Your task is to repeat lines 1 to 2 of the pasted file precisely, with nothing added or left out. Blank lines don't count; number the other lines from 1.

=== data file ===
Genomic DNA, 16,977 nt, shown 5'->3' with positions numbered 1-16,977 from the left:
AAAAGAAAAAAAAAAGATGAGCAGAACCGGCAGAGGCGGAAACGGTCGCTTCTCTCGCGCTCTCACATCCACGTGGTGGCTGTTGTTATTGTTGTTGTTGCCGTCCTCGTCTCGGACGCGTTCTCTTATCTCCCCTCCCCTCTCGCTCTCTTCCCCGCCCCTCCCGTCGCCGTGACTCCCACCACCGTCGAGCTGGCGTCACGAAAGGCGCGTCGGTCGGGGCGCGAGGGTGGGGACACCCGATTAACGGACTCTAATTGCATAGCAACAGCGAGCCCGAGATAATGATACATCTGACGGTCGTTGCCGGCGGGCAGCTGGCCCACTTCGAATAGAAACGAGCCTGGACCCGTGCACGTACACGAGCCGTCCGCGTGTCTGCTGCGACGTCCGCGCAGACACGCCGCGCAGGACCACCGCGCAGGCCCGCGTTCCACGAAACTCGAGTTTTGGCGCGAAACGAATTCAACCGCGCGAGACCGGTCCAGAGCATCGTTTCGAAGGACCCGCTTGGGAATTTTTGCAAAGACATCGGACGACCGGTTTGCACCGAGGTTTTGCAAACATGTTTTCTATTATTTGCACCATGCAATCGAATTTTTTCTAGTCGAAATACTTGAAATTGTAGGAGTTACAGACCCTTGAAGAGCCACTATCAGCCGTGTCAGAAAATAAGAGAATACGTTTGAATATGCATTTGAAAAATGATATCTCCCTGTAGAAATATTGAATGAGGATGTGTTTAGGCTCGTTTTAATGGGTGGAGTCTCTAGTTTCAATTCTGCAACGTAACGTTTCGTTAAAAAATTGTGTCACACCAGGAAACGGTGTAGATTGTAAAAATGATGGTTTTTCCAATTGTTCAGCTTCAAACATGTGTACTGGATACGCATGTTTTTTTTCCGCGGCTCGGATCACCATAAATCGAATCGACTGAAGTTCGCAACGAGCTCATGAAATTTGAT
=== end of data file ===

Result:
Genomic DNA, 16,977 nt, shown 5'->3' with positions numbered 1-16,977 from the left:
AAAAGAAAAAAAAAAGATGAGCAGAACCGGCAGAGGCGGAAACGGTCGCTTCTCTCGCGCTCTCACATCCACGTGGTGGCTGTTGTTATTGTTGTTGTTGCCGTCCTCGTCTCGGACGCGTTCTCTTATCTCCCCTCCCCTCTCGCTCTCTTCCCCGCCCCTCCCGTCGCCGTGACTCCCACCACCGTCGAGCTGGCGTCACGAAAGGCGCGTCGGTCGGGGCGCGAGGGTGGGGACACCCGATTAACGGACTCTAATTGCATAGCAACAGCGAGCCCGAGATAATGATACATCTGACGGTCGTTGCCGGCGGGCAGCTGGCCCACTTCGAATAGAAACGAGCCTGGACCCGTGCACGTACACGAGCCGTCCGCGTGTCTGCTGCGACGTCCGCGCAGACACGCCGCGCAGGACCACCGCGCAGGCCCGCGTTCCACGAAACTCGAGTTTTGGCGCGAAACGAATTCAACCGCGCGAGACCGGTCCAGAGCATCGTTTCGAAGGACCCGCTTGGGAATTTTTGCAAAGACATCGGACGACCGGTTTGCACCGAGGTTTTGCAAACATGTTTTCTATTATTTGCACCATGCAATCGAATTTTTTCTAGTCGAAATACTTGAAATTGTAGGAGTTACAGACCCTTGAAGAGCCACTATCAGCCGTGTCAGAAAATAAGAGAATACGTTTGAATATGCATTTGAAAAATGATATCTCCCTGTAGAAATATTGAATGAGGATGTGTTTAGGCTCGTTTTAATGGGTGGAGTCTCTAGTTTCAATTCTGCAACGTAACGTTTCGTTAAAAAATTGTGTCACACCAGGAAACGGTGTAGATTGTAAAAATGATGGTTTTTCCAATTGTTCAGCTTCAAACATGTGTACTGGATACGCATGTTTTTTTTCCGCGGCTCGGATCACCATAAATCGAATCGACTGAAGTTCGCAACGAGCTCATGAAATTTGAT